The CEO of several Southern California-based medical imaging companies was found guilty on July 2 by a federal jury of running massive healthcare fraud through the state workers’ compensation system.
Sam Sarkis Solakyan was accused of running a scheme in which more than $250 million in claims were fraudulently submitted through the system for medical services procured through bribes and kickbacks to physicians and others, according to federal investigators. He was originally arrested in 2018.
According to evidence presented at the trial, Solakyan and other conspirators obscured the true nature of their financial relationships with physicians to conceal the bribes and kickbacks, including by entering into various sham agreements such as contracts for “marketing,” “administrative services,” and “scheduling.” However, the money Solakyan paid amounted to volume-based, per-MRI-scan bribes and kickbacks to induce physicians to refer and continue referring patients to Solakyan’s companies.
Solakyan paid some $8.6 million to a pair of “recruiters” who were tasked with obtaining referrals from referring physicians. These payments were also disguised from patients and health insurers, according to federal investigators. Both recruiters pleaded guilty in 2016 to charges relating to the scheme.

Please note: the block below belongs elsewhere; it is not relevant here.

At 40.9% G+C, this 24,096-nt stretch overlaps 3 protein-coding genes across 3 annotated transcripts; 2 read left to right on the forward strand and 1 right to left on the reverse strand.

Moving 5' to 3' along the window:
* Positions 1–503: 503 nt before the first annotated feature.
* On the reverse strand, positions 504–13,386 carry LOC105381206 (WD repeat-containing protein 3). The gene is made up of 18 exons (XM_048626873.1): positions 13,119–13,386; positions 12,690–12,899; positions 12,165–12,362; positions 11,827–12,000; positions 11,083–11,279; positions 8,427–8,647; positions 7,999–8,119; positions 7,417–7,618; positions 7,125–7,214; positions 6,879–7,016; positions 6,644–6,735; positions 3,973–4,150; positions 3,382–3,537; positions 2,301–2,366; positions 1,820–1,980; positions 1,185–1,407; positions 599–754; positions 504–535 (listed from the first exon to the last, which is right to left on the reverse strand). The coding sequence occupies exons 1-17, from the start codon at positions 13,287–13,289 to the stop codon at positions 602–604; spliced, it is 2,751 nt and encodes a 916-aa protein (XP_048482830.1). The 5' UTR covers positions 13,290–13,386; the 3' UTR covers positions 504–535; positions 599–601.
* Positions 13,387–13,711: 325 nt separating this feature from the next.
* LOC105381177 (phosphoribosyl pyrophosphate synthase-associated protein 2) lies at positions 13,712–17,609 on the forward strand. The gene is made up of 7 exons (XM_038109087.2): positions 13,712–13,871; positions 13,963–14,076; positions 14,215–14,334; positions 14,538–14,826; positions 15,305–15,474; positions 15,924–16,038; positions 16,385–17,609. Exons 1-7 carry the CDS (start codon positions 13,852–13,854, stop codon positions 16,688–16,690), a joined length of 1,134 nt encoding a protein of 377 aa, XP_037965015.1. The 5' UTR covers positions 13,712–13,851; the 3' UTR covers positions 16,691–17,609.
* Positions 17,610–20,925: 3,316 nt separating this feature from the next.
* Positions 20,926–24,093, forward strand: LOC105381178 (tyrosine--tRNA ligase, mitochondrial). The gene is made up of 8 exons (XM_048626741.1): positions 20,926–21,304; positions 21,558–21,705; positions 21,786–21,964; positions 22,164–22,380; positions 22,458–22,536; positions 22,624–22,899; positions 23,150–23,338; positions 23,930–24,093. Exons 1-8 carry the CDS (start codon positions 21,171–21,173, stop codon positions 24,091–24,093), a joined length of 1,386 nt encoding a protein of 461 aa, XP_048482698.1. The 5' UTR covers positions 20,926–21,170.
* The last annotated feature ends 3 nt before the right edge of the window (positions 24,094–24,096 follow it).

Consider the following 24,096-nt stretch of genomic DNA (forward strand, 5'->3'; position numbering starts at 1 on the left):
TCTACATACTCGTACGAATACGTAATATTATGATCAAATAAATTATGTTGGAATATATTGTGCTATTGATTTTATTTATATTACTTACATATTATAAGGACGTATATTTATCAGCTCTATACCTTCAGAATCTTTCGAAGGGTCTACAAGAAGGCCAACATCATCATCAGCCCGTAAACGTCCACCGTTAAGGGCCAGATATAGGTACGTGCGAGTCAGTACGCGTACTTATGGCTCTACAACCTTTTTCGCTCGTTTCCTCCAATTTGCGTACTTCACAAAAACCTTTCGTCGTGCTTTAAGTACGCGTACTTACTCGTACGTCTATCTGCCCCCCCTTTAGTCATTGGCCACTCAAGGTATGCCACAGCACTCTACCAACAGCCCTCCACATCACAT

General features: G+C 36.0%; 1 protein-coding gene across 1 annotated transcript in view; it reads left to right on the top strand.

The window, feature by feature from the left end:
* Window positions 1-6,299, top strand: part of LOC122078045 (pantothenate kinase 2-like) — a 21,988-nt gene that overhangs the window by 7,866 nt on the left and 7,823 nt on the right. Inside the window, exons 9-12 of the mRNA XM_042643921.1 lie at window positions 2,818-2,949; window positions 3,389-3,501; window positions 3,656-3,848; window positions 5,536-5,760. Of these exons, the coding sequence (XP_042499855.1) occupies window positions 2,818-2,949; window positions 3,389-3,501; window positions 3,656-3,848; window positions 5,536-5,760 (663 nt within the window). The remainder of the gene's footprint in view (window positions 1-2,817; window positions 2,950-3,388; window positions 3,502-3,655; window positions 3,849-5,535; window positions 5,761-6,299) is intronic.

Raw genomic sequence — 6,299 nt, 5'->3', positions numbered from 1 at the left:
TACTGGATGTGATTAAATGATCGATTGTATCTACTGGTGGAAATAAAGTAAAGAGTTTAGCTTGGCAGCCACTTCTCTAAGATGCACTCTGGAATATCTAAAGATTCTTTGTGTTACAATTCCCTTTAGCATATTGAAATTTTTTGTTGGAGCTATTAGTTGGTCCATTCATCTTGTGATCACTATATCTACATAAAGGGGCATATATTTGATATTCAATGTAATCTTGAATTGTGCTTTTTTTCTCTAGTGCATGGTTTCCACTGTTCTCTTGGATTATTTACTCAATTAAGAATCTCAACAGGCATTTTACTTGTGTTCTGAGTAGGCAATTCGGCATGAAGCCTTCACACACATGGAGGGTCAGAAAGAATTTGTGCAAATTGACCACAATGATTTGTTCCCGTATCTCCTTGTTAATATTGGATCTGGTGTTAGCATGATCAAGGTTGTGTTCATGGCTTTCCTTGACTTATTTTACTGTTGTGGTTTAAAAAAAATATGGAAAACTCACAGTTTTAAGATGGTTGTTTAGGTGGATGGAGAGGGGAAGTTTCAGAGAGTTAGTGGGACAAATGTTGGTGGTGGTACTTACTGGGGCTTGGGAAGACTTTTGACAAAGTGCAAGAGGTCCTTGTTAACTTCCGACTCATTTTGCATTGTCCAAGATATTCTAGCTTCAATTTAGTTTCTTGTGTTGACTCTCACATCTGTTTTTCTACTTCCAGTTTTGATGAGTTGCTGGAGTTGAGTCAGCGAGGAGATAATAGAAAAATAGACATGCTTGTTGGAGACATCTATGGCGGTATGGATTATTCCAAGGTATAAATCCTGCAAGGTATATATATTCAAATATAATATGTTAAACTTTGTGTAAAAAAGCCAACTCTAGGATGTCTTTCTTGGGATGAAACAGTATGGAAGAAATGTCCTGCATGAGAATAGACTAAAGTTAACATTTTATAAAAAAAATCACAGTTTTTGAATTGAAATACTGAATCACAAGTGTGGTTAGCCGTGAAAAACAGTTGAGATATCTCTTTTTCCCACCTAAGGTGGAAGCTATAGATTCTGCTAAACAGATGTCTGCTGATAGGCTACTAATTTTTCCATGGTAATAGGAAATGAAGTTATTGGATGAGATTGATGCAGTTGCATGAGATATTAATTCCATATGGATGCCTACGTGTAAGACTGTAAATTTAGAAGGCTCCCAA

U.S. District Judge Cynthia A. Bashant has scheduled an October 4 sentencing hearing, in which Solakyan will face a statutory maximum sentence of 240 years in federal prison.
The former CEO of several Southern California medical imaging companies was convicted by a San Diego federal jury Friday of orchestrating a scheme in which more than $250 million in claims for medical services were fraudulently submitted through the state workers’ compensation system.
Sam Sarkis Solakyan, 40, of Glendale, was found guilty of running a “cross-referral” scheme in which physicians received money or new patient referrals in exchange for the referral of workers’ compensation patients
Prosecutors say patients were referred to Solakyan’s companies for treatments that were billed to insurance companies. Defendants then entered into “various sham agreements” to conceal the true nature of the bribes and kickbacks, such as contracts for various services like marketing, administrative services and scheduling.
The DOJ said Solakyan’s recruiters required physicians to refer a minimum number of patients in order to receive money and/or “cross-referrals.” If physicians didn’t meet the quota, the bribes and referrals stopped.
Solakyan was the CEO of San Diego MRI Institute and also operated diagnostic imaging facilities throughout the state, including in the Bay Area, as well as San Diego, Los Angeles and Orange counties, the DOJ said